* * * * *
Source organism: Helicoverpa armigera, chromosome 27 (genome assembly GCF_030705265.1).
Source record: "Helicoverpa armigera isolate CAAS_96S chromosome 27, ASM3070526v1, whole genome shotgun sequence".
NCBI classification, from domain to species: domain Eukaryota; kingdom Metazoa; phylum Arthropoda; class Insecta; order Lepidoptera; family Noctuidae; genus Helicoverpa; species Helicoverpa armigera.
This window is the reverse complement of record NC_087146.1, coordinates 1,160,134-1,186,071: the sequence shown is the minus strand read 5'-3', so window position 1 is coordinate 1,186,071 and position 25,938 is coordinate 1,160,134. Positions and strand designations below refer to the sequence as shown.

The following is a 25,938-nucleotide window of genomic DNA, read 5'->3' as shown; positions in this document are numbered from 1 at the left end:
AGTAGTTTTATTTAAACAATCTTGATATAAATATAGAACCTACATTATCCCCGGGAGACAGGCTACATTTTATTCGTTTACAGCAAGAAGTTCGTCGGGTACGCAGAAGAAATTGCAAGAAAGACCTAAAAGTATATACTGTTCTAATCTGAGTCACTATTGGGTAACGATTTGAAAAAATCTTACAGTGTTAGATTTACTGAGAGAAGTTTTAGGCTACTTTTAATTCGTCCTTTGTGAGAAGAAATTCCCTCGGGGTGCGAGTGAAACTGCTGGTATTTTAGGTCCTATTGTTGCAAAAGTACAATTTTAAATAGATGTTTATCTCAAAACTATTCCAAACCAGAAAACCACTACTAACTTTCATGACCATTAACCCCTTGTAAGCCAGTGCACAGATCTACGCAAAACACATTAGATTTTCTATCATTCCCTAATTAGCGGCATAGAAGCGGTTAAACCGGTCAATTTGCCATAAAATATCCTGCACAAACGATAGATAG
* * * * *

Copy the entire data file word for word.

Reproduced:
Source organism: Helicoverpa armigera, chromosome 27 (genome assembly GCF_030705265.1).
Source record: "Helicoverpa armigera isolate CAAS_96S chromosome 27, ASM3070526v1, whole genome shotgun sequence".
NCBI classification, from domain to species: domain Eukaryota; kingdom Metazoa; phylum Arthropoda; class Insecta; order Lepidoptera; family Noctuidae; genus Helicoverpa; species Helicoverpa armigera.
This window is the reverse complement of record NC_087146.1, coordinates 1,160,134-1,186,071: the sequence shown is the minus strand read 5'-3', so window position 1 is coordinate 1,186,071 and position 25,938 is coordinate 1,160,134. Positions and strand designations below refer to the sequence as shown.

The following is a 25,938-nucleotide window of genomic DNA, read 5'->3' as shown; positions in this document are numbered from 1 at the left end:
AGTAGTTTTATTTAAACAATCTTGATATAAATATAGAACCTACATTATCCCCGGGAGACAGGCTACATTTTATTCGTTTACAGCAAGAAGTTCGTCGGGTACGCAGAAGAAATTGCAAGAAAGACCTAAAAGTATATACTGTTCTAATCTGAGTCACTATTGGGTAACGATTTGAAAAAATCTTACAGTGTTAGATTTACTGAGAGAAGTTTTAGGCTACTTTTAATTCGTCCTTTGTGAGAAGAAATTCCCTCGGGGTGCGAGTGAAACTGCTGGTATTTTAGGTCCTATTGTTGCAAAAGTACAATTTTAAATAGATGTTTATCTCAAAACTATTCCAAACCAGAAAACCACTACTAACTTTCATGACCATTAACCCCTTGTAAGCCAGTGCACAGATCTACGCAAAACACATTAGATTTTCTATCATTCCCTAATTAGCGGCATAGAAGCGGTTAAACCGGTCAATTTGCCATAAAATATCCTGCACAAACGATAGATAG